Brain stimulation can boost performance on new tasks

5 Feb 2018



Brain training

Electrical stimulation applied to the brain during training can boost performance on new, untrained tasks controlled by the same brain areas, according to new research from Professor Jason Mattingley and colleagues.

Not surprisingly, training on a particular task improves the speed and accuracy of your performance on that task. But the benefits of training seem to be very specific to the task you trained on – your performance on similar tasks may not get any better.

In this new research, published in the journal Scientific Reports, the scientists showed that non-invasive brain stimulation during brain training could enhance participants’ performance not only on a task that they’d been trained to complete, but also on a single unrelated task that they hadn’t practiced.

The research follows on from a study that showed brain training can improve attention and decision making.

The team wanted to take their research a step further by testing whether a similar combination of brain training and transcranial direct current stimulation (tDCS) could improve participants’ performance on different untrained tasks.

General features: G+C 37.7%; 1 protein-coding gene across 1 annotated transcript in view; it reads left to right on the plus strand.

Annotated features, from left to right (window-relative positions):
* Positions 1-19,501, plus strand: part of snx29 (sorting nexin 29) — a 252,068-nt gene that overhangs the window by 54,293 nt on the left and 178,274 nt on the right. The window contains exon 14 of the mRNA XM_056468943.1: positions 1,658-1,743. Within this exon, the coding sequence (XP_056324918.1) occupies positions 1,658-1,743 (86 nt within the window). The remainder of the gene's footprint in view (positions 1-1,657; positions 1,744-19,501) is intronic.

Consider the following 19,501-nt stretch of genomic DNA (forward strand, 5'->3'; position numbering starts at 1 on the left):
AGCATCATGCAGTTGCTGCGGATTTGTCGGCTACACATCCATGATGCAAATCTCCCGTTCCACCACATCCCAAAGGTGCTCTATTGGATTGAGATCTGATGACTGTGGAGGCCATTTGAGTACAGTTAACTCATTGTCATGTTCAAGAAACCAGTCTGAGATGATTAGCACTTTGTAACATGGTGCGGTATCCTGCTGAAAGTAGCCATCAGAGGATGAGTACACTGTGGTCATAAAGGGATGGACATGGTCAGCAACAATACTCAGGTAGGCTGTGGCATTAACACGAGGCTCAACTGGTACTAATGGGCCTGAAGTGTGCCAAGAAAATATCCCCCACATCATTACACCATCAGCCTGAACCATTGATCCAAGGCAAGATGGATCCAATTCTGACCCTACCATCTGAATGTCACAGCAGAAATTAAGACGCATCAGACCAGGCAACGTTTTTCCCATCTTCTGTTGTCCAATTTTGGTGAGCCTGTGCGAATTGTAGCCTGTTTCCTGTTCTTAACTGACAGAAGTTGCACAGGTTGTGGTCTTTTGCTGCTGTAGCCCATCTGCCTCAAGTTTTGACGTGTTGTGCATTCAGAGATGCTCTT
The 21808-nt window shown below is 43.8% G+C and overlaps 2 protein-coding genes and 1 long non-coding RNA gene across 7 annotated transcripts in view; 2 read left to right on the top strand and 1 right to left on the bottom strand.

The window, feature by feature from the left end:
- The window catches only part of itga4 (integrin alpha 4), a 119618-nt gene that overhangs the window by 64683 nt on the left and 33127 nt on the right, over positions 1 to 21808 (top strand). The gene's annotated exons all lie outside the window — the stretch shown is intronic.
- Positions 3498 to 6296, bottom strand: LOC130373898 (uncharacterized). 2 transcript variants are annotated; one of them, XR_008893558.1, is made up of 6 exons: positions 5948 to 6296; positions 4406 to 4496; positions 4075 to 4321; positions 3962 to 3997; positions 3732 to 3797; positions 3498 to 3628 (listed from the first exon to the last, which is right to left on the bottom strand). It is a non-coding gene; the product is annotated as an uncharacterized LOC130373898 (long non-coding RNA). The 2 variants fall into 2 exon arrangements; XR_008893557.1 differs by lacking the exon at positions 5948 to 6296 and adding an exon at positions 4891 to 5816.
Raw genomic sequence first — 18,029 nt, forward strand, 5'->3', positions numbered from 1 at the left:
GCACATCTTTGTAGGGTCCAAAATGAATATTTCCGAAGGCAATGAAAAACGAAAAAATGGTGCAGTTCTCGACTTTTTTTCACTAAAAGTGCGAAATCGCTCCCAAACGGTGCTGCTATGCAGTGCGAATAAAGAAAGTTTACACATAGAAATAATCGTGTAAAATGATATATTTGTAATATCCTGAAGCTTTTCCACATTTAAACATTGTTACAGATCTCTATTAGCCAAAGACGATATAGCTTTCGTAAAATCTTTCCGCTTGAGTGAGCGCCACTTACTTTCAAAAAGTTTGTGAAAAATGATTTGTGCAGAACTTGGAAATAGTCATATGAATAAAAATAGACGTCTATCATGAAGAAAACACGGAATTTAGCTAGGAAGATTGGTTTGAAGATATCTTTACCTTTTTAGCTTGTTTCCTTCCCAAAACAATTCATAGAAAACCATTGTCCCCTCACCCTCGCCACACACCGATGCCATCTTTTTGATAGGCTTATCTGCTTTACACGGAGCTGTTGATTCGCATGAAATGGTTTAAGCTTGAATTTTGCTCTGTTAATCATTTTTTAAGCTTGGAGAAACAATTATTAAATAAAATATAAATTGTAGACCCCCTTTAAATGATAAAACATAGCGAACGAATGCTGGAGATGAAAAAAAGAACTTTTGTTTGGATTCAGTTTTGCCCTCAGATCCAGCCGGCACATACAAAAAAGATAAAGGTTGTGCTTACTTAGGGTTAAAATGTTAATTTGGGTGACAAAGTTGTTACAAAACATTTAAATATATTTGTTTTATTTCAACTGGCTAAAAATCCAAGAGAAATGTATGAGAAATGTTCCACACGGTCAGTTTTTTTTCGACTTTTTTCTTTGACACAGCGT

Brain training transfers to new tasks

The group trained participants on a multitasking exercise – requiring them to use a keyboard to quickly identify coloured symbols and sounds – for four days.

Right before the training, and then one day and two weeks afterwards, the researchers tested the participants’ performance on three untrained tasks: a similar multitasking approach that used different symbols and sounds; an inhibition task, requiring participants to respond to a particular stimulus but not to any other stimulus; and a visual search task, requiring participants to locate and respond to a specific symbol within a group of similar symbols.

The scientist found that tDCS combined with multitasking training enhanced performance not only on the similar (untrained) multitasking exercise, but also on the quite different visual search task.

However, participants’ performance on the inhibition task did not improve. This could be because the tasks are believed to draw on different parts of the brain.

Training and tDCS may boost performance only for tasks that use the same parts of the brain as the trained task.

To better understand how training affects the brain, and how training can be adapted to maximize its benefits, the scientists plan to study exactly how the brain contributes to performance enhancement. They also hope to find out what types of tasks and what groups of people might benefit from this combination of training and tDCS.


This article was originally published on The Brain Dialogue